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Observations of Ice Microphysics through the Melting Layer

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  • 1 National Center for Atmospheric Research,* Boulder, Colorado
  • | 2 Department of Atmospheric Sciences, University of North Dakota, Grand Forks, North Dakota
  • | 3 Space Science and Engineering Center, University of Wisconsin–Madison, Madison, Wisconsin
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Abstract

The detailed microphysical processes and properties within the melting layer (ML)—the continued growth of the aggregates by the collection of the small particles, the breakup of these aggregates, the effects of relative humidity on particle melting—are largely unresolved. This study focuses on addressing these questions for in-cloud heights from just above to just below the ML. Observations from four field programs employing in situ measurements from above to below the ML are used to characterize the microphysics through this region. With increasing temperatures from about −4° to +1°C, and for saturated conditions, slope and intercept parameters of exponential fits to the particle size distributions (PSD) fitted to the data continue to decrease downward, the maximum particle size (largest particle sampled for each 5-s PSD) increases, and melting proceeds from the smallest to the largest particles. With increasing temperature from about −4° to +2°C for highly subsaturated conditions, the PSD slope and intercept continue to decrease downward, the maximum particle size increases, and there is relatively little melting, but all particles experience sublimation.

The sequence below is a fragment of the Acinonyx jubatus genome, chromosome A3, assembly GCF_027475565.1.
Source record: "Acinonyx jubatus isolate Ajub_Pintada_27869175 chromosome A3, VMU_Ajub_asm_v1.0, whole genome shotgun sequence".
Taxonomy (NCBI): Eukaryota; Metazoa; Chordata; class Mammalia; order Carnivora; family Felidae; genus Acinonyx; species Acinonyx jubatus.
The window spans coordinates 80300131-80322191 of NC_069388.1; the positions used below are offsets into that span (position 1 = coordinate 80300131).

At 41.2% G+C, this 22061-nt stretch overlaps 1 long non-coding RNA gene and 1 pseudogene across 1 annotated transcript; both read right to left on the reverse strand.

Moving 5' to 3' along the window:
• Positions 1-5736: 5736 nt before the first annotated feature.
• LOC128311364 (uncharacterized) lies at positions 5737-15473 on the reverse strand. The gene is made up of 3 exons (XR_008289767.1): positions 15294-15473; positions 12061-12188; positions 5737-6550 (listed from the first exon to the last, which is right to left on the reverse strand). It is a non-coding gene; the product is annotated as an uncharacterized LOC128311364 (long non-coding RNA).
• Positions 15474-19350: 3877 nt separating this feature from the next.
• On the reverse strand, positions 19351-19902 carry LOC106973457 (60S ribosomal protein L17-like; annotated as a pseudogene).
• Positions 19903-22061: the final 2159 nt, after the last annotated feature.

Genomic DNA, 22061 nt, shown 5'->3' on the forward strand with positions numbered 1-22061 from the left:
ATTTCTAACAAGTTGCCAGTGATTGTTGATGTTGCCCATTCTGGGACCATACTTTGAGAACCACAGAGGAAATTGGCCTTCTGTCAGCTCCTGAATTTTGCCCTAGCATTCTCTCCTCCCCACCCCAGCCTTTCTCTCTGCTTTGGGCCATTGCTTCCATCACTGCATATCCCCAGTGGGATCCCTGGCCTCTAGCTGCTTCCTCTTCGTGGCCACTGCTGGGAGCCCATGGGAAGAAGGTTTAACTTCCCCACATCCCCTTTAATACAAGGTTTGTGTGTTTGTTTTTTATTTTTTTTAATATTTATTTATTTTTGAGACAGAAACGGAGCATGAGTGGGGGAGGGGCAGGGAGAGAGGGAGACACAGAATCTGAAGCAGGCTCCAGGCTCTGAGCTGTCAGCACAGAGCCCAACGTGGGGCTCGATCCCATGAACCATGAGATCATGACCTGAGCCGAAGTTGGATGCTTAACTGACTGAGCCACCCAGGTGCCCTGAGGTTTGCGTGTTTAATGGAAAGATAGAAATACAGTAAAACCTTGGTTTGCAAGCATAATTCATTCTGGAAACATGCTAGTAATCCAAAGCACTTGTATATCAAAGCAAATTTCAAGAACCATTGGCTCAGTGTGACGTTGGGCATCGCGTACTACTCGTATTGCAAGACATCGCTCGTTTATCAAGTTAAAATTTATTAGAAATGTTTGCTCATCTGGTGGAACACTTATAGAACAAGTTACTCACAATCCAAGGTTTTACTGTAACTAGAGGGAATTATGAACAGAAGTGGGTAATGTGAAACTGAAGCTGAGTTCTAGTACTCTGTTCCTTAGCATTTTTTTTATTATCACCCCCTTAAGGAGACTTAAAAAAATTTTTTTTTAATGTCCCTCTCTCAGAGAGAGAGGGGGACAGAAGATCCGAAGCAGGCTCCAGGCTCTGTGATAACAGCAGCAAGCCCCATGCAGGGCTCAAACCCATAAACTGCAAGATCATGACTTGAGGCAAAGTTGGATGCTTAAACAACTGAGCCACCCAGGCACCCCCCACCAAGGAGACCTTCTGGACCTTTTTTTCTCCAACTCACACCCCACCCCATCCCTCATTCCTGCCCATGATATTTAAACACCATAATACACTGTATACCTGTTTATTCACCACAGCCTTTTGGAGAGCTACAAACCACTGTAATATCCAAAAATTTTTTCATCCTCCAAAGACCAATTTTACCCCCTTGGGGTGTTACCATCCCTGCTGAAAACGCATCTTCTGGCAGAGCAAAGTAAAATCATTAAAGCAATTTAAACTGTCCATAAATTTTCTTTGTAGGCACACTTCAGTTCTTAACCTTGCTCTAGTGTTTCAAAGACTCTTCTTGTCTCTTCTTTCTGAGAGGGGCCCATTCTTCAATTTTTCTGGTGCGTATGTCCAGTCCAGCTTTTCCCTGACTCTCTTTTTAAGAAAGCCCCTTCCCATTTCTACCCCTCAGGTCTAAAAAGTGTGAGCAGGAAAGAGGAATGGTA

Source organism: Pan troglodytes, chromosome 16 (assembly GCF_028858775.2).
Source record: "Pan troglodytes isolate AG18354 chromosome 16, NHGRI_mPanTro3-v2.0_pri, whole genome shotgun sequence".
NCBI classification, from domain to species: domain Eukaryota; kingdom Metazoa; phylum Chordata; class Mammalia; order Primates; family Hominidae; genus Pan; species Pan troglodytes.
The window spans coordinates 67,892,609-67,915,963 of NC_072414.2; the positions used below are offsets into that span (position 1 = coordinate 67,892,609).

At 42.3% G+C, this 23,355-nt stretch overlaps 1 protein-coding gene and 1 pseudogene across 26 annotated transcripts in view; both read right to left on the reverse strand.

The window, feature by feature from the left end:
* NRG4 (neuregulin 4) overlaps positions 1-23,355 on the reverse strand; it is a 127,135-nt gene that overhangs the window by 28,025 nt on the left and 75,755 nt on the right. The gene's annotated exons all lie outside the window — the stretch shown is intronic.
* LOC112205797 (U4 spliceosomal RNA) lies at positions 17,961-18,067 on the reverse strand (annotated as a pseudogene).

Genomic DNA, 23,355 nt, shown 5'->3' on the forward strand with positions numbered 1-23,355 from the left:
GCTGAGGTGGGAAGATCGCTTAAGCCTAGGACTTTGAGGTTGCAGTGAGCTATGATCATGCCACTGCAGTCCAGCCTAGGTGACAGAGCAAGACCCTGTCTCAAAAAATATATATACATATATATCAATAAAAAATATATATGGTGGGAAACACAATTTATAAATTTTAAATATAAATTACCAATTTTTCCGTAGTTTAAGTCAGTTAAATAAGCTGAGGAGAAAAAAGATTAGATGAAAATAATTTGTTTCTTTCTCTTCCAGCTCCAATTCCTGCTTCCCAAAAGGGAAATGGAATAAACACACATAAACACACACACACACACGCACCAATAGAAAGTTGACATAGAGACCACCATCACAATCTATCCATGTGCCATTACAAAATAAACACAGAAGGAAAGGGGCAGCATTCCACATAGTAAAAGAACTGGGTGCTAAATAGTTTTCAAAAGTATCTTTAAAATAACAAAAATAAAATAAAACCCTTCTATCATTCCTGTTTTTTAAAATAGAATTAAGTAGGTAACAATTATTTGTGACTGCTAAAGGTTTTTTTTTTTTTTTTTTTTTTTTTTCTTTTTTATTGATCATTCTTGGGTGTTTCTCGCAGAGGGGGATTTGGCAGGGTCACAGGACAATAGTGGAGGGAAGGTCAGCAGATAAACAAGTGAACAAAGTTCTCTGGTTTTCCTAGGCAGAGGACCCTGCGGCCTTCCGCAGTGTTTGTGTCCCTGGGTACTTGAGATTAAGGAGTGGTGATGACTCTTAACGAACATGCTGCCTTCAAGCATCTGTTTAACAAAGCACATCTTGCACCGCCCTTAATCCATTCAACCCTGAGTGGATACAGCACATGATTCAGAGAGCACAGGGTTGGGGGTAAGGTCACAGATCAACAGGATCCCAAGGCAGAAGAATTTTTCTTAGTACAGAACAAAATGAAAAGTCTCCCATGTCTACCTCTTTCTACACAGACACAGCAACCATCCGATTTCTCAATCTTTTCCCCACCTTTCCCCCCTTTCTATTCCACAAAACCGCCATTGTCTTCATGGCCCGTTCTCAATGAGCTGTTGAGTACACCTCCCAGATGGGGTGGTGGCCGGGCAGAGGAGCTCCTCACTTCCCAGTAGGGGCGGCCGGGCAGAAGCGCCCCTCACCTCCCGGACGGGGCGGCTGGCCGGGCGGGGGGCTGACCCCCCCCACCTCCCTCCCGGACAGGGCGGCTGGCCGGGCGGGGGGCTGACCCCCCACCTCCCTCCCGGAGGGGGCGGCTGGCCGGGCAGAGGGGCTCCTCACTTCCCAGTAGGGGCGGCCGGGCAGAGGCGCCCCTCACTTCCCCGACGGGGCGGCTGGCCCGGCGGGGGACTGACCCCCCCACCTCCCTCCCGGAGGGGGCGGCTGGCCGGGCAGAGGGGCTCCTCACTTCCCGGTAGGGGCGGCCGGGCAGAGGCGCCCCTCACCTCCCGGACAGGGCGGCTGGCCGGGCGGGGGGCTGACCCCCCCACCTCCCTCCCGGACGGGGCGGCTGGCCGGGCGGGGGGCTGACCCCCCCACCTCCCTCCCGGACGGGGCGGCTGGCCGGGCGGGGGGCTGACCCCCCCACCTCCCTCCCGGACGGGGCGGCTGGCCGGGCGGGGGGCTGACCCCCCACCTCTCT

Corresponding author address: Andrew Heymsfield, NCAR, 3450 Mitchell Lane, Boulder, CO 80301. E-mail: heyms1@ucar.edu

The National Center for Atmospheric Research is sponsored by the National Science Foundation.

Abstract

The detailed microphysical processes and properties within the melting layer (ML)—the continued growth of the aggregates by the collection of the small particles, the breakup of these aggregates, the effects of relative humidity on particle melting—are largely unresolved. This study focuses on addressing these questions for in-cloud heights from just above to just below the ML. Observations from four field programs employing in situ measurements from above to below the ML are used to characterize the microphysics through this region. With increasing temperatures from about −4° to +1°C, and for saturated conditions, slope and intercept parameters of exponential fits to the particle size distributions (PSD) fitted to the data continue to decrease downward, the maximum particle size (largest particle sampled for each 5-s PSD) increases, and melting proceeds from the smallest to the largest particles. With increasing temperature from about −4° to +2°C for highly subsaturated conditions, the PSD slope and intercept continue to decrease downward, the maximum particle size increases, and there is relatively little melting, but all particles experience sublimation.

Corresponding author address: Andrew Heymsfield, NCAR, 3450 Mitchell Lane, Boulder, CO 80301. E-mail: heyms1@ucar.edu

The National Center for Atmospheric Research is sponsored by the National Science Foundation.

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